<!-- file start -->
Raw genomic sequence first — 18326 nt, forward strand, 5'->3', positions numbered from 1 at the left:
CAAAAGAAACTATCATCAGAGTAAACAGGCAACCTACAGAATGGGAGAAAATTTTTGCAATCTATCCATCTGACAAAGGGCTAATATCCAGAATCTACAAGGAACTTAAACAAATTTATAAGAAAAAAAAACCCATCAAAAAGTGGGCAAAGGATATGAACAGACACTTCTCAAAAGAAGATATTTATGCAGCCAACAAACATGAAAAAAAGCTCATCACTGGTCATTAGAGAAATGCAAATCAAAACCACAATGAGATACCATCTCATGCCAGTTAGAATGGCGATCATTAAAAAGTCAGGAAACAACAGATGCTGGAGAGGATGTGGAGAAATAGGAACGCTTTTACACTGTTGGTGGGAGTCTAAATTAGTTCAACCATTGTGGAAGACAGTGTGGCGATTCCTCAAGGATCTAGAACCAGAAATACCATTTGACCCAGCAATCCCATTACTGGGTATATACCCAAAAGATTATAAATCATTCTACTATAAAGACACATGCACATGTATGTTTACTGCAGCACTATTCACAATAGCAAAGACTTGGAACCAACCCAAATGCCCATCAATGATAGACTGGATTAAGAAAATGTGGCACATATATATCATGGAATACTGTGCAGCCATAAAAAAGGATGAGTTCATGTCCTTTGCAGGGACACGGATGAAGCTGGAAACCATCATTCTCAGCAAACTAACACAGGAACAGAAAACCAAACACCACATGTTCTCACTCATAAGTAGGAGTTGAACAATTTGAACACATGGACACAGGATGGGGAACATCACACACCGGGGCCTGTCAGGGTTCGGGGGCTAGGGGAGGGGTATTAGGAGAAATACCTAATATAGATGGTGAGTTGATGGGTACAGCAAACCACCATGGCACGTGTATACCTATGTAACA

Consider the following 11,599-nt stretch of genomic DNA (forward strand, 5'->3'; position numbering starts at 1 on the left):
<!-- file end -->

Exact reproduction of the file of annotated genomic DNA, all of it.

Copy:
Raw genomic sequence first — 18326 nt, forward strand, 5'->3', positions numbered from 1 at the left:
CAAAAGAAACTATCATCAGAGTAAACAGGCAACCTACAGAATGGGAGAAAATTTTTGCAATCTATCCATCTGACAAAGGGCTAATATCCAGAATCTACAAGGAACTTAAACAAATTTATAAGAAAAAAAAACCCATCAAAAAGTGGGCAAAGGATATGAACAGACACTTCTCAAAAGAAGATATTTATGCAGCCAACAAACATGAAAAAAAGCTCATCACTGGTCATTAGAGAAATGCAAATCAAAACCACAATGAGATACCATCTCATGCCAGTTAGAATGGCGATCATTAAAAAGTCAGGAAACAACAGATGCTGGAGAGGATGTGGAGAAATAGGAACGCTTTTACACTGTTGGTGGGAGTCTAAATTAGTTCAACCATTGTGGAAGACAGTGTGGCGATTCCTCAAGGATCTAGAACCAGAAATACCATTTGACCCAGCAATCCCATTACTGGGTATATACCCAAAAGATTATAAATCATTCTACTATAAAGACACATGCACATGTATGTTTACTGCAGCACTATTCACAATAGCAAAGACTTGGAACCAACCCAAATGCCCATCAATGATAGACTGGATTAAGAAAATGTGGCACATATATATCATGGAATACTGTGCAGCCATAAAAAAGGATGAGTTCATGTCCTTTGCAGGGACACGGATGAAGCTGGAAACCATCATTCTCAGCAAACTAACACAGGAACAGAAAACCAAACACCACATGTTCTCACTCATAAGTAGGAGTTGAACAATTTGAACACATGGACACAGGATGGGGAACATCACACACCGGGGCCTGTCAGGGTTCGGGGGCTAGGGGAGGGGTATTAGGAGAAATACCTAATATAGATGGTGAGTTGATGGGTACAGCAAACCACCATGGCACGTGTATACCTATGTAACA

Consider the following 11,599-nt stretch of genomic DNA (forward strand, 5'->3'; position numbering starts at 1 on the left):